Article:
for Avoiding or Resolving an ATM Problem
ATMs in the United
States handle more than 10 billion transactions a year, and the
overwhelming majority go smoothly.
But sometimes things don’t go the way you want or expect.
Here are some problems that ATM users can encounter, plus tips
for avoiding or resolving them.
"A thief is using my ATM card.”
ATM fraud can occur
if a thief steals an existing ATM card or makes a counterfeit card, and
obtains your personal identification number (PIN), which is needed to
To limit you
liability for any losses, it’s important to immediately report the
problem to you ATM card issuer. The
credit union may ask you to sign an affidavit or other notice of the
Under the Electronic Fund Transfer Act (EFTA), if you report that
your ATM card is lost or stolen within two business days after you
realize your card is missing, your losses are limited to a maximum of
$50 for any unauthorized use. If
you wait more than two business days to report a lost or stolen ATM
card, your potential liability goes up significantly.
Depending on the
circumstances, if it is clear that you are an innocent victim of fraud
and you promptly reported the loss or theft of the card or an
unauthorized transaction, many banks will voluntarily hold you to no
“My credit union statement shows an incorrect
amount for an ATM withdrawal.”
Always save your ATM
receipts until you compare them to your monthly statement or you verify
your transactions online. Promptly
report any error.
“The ATM ate my card.”
This can happen if,
for example, the card was defective or the credit union suspects it may
be involved in some type of fraudulent activity.
Immediately contact the credit union.
Don’t expect to receive your original ATM card back –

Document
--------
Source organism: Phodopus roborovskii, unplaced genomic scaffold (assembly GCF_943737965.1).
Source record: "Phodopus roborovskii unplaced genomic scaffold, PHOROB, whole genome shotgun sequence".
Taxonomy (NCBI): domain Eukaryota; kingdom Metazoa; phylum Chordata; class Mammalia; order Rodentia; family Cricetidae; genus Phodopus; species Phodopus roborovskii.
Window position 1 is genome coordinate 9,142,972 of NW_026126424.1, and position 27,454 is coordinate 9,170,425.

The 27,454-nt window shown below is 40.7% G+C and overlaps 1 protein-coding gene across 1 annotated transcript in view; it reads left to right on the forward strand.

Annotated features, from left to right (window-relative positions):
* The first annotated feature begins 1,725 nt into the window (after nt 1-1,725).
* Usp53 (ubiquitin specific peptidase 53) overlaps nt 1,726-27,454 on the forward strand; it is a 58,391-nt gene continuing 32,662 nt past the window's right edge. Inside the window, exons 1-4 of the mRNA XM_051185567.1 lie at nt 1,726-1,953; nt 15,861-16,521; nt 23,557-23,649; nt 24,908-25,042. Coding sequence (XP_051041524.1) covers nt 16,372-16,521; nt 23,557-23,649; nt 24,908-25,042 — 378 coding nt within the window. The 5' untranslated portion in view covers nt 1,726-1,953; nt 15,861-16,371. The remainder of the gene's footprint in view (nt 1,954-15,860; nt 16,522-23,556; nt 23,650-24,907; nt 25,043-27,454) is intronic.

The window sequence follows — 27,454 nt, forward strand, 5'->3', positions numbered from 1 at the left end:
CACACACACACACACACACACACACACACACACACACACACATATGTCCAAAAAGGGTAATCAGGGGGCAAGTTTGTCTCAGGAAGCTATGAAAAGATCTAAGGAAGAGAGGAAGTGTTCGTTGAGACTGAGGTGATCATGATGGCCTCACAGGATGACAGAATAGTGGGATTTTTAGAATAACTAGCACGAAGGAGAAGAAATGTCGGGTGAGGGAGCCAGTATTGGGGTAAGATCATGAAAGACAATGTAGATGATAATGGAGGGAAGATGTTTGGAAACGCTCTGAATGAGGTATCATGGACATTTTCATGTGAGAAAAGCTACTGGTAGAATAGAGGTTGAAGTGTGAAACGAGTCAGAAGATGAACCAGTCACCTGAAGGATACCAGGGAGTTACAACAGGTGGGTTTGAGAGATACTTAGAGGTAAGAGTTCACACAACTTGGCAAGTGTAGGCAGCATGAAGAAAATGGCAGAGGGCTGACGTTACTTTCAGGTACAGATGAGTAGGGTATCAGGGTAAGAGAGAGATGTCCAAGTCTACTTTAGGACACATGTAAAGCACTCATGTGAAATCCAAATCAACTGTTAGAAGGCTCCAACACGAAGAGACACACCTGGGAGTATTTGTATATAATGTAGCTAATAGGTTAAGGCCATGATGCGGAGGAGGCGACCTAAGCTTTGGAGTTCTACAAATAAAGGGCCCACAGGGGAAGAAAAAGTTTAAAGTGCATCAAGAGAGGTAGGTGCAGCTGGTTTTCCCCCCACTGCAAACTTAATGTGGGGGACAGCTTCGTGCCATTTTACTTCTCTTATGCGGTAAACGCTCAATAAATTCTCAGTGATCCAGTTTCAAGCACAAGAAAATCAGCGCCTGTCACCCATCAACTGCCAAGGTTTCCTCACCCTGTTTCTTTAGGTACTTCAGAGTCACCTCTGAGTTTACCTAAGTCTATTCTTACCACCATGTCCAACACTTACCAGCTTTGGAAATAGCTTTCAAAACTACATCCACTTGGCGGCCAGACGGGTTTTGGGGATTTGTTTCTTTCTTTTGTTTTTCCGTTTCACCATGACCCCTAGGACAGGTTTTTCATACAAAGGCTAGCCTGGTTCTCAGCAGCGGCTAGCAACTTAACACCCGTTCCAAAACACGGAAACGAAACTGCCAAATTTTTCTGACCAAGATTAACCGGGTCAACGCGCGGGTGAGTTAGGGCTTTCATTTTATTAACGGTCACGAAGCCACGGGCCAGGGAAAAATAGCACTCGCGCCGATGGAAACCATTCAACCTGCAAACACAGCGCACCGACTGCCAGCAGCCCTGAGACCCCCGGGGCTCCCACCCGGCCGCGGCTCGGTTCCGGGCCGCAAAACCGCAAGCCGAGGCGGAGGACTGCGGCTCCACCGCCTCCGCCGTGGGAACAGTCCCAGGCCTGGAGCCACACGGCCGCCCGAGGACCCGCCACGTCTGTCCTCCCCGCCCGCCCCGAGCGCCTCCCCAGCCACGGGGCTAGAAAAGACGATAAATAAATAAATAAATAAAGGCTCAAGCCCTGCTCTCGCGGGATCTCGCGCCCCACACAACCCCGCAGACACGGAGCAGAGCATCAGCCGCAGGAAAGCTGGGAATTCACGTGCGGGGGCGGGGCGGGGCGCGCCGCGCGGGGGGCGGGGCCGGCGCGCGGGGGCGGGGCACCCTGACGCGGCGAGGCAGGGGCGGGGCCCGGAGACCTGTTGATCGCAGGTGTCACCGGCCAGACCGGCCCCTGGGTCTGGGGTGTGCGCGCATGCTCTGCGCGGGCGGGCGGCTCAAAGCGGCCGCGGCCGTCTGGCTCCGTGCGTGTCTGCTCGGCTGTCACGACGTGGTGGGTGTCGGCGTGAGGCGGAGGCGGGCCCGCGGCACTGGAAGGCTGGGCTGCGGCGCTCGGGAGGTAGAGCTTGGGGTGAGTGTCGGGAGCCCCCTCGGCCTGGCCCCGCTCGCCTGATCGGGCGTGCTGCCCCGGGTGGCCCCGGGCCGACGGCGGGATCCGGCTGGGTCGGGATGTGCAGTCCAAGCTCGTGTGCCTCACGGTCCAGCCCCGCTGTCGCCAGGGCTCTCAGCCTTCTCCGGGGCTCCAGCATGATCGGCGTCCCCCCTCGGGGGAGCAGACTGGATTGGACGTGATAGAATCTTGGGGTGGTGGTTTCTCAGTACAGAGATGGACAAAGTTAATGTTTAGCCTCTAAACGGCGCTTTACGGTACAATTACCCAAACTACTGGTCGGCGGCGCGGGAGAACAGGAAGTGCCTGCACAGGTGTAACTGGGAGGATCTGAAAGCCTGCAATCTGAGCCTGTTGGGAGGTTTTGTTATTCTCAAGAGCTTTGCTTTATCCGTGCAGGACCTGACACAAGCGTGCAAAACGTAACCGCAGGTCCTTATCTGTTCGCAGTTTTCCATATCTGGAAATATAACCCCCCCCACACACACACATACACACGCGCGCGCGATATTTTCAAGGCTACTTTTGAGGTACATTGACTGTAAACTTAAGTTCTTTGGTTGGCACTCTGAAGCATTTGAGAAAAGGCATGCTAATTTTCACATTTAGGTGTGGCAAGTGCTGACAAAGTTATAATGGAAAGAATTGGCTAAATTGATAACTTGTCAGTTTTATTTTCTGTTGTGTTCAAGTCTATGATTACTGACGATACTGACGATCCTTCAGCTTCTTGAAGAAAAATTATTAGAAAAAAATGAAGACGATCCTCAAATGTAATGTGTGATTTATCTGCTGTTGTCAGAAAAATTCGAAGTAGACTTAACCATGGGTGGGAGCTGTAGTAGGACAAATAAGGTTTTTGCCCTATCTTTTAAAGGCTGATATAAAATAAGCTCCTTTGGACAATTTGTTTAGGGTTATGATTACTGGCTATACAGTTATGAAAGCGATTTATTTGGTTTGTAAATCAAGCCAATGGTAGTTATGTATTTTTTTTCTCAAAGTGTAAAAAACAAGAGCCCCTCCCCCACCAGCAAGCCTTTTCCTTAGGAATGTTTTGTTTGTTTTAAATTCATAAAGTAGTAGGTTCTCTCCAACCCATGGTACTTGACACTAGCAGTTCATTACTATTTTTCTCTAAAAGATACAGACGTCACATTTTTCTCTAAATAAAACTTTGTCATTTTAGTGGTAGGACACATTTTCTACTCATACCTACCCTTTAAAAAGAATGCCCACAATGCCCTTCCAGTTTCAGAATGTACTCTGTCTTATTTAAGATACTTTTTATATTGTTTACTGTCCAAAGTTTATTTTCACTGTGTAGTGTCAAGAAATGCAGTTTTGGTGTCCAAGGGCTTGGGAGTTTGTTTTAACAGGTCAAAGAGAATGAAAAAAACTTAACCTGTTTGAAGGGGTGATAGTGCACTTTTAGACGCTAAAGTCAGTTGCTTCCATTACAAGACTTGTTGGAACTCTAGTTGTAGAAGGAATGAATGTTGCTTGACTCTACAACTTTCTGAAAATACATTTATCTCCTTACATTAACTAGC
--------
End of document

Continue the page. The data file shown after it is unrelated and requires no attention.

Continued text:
you’ll probably get a replacement card.
The process can occur fairly quickly if you notify the credit
“The machine cheated me.”
What should you do if
the ATM gives you too little cash, or no cash at all, and the receipt
says you got exactly what you asked for?
Immediately contact the credit union, even if the machine belongs
to another financial institution or company (although it’s wise to
alert that other entity, too, if possible.)
Make sure to keep a
record of the conversation. It
also never hurts to follow up in writing.
The next step is for the ATM’s owner to determine if the
machine has too much or too little cash, and why.
to my deposit?”
When making a deposit
at the ATM, record the transaction in your checkbook, including
information about each check. Keep
the ATM receipt and verify the deposit by reviewing your account
If you believe some
or all of your deposit was mishandled, immediately contact your credit
union and follow up with a letter.
If a check is missing, you might have to ask the check issuer to
Also remember that
deposited funds are not immediately available for you to withdraw; they
will be subject to the credit union’s availability policy and federal
Article courtesy of FDIC Consumer News